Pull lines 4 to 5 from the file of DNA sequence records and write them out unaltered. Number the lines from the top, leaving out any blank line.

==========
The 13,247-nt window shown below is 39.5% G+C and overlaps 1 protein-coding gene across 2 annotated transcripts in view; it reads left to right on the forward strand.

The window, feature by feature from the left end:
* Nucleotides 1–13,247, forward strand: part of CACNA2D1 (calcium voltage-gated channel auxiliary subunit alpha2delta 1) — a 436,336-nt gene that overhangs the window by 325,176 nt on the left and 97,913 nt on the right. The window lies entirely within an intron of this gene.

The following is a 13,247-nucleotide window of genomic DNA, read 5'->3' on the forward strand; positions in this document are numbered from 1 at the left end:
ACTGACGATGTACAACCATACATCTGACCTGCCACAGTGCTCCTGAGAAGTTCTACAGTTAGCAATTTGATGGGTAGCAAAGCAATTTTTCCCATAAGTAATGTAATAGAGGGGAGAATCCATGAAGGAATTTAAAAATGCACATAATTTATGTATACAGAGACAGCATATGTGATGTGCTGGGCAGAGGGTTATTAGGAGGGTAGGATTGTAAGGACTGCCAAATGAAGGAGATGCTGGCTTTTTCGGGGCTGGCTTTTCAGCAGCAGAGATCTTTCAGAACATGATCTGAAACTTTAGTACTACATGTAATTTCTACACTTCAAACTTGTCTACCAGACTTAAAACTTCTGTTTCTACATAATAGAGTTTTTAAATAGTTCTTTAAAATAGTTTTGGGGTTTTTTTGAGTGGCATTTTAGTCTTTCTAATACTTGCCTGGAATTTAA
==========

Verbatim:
The following is a 13,247-nucleotide window of genomic DNA, read 5'->3' on the forward strand; positions in this document are numbered from 1 at the left end:
ACTGACGATGTACAACCATACATCTGACCTGCCACAGTGCTCCTGAGAAGTTCTACAGTTAGCAATTTGATGGGTAGCAAAGCAATTTTTCCCATAAGTAATGTAATAGAGGGGAGAATCCATGAAGGAATTTAAAAATGCACATAATTTATGTATACAGAGACAGCATATGTGATGTGCTGGGCAGAGGGTTATTAGGAGGGTAGGATTGTAAGGACTGCCAAATGAAGGAGATGCTGGCTTTTTCGGGGCTGGCTTTTCAGCAGCAGAGATCTTTCAGAACATGATCTGAAACTTTAGTACTACATGTAATTTCTACACTTCAAACTTGTCTACCAGACTTAAAACTTCTGTTTCTACATAATAGAGTTTTTAAATAGTTCTTTAAAATAGTTTTGGGGTTTTTTTGAGTGGCATTTTAGTCTTTCTAATACTTGCCTGGAATTTAA